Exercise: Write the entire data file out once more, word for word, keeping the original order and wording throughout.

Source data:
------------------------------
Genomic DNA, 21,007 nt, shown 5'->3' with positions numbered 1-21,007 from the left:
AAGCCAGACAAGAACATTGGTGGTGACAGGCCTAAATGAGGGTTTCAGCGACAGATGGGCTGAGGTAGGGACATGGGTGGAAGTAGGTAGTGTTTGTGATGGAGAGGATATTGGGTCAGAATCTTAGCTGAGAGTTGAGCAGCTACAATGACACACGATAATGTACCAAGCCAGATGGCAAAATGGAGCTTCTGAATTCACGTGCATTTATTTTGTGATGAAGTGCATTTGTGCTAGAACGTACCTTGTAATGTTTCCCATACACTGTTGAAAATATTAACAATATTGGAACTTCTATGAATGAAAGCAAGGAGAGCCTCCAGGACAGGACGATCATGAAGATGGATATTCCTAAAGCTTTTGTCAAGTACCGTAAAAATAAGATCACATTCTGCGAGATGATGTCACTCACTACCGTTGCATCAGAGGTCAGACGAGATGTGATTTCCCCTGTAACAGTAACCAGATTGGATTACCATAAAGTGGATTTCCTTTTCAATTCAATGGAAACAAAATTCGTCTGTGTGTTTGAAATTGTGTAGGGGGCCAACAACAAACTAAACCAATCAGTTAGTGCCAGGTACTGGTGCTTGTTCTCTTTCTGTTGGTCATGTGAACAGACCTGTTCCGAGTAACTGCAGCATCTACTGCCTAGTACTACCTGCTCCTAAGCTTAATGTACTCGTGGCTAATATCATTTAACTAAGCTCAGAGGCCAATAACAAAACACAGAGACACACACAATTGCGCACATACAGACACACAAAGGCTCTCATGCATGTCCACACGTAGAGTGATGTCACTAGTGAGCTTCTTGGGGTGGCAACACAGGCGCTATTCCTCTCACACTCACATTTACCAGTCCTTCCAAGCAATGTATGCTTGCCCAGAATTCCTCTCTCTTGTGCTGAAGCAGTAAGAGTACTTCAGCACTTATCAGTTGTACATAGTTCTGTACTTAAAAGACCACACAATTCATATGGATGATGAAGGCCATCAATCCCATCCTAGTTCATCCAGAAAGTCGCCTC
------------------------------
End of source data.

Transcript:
Genomic DNA, 21,007 nt, shown 5'->3' with positions numbered 1-21,007 from the left:
AAGCCAGACAAGAACATTGGTGGTGACAGGCCTAAATGAGGGTTTCAGCGACAGATGGGCTGAGGTAGGGACATGGGTGGAAGTAGGTAGTGTTTGTGATGGAGAGGATATTGGGTCAGAATCTTAGCTGAGAGTTGAGCAGCTACAATGACACACGATAATGTACCAAGCCAGATGGCAAAATGGAGCTTCTGAATTCACGTGCATTTATTTTGTGATGAAGTGCATTTGTGCTAGAACGTACCTTGTAATGTTTCCCATACACTGTTGAAAATATTAACAATATTGGAACTTCTATGAATGAAAGCAAGGAGAGCCTCCAGGACAGGACGATCATGAAGATGGATATTCCTAAAGCTTTTGTCAAGTACCGTAAAAATAAGATCACATTCTGCGAGATGATGTCACTCACTACCGTTGCATCAGAGGTCAGACGAGATGTGATTTCCCCTGTAACAGTAACCAGATTGGATTACCATAAAGTGGATTTCCTTTTCAATTCAATGGAAACAAAATTCGTCTGTGTGTTTGAAATTGTGTAGGGGGCCAACAACAAACTAAACCAATCAGTTAGTGCCAGGTACTGGTGCTTGTTCTCTTTCTGTTGGTCATGTGAACAGACCTGTTCCGAGTAACTGCAGCATCTACTGCCTAGTACTACCTGCTCCTAAGCTTAATGTACTCGTGGCTAATATCATTTAACTAAGCTCAGAGGCCAATAACAAAACACAGAGACACACACAATTGCGCACATACAGACACACAAAGGCTCTCATGCATGTCCACACGTAGAGTGATGTCACTAGTGAGCTTCTTGGGGTGGCAACACAGGCGCTATTCCTCTCACACTCACATTTACCAGTCCTTCCAAGCAATGTATGCTTGCCCAGAATTCCTCTCTCTTGTGCTGAAGCAGTAAGAGTACTTCAGCACTTATCAGTTGTACATAGTTCTGTACTTAAAAGACCACACAATTCATATGGATGATGAAGGCCATCAATCCCATCCTAGTTCATCCAGAAAGTCGCCTC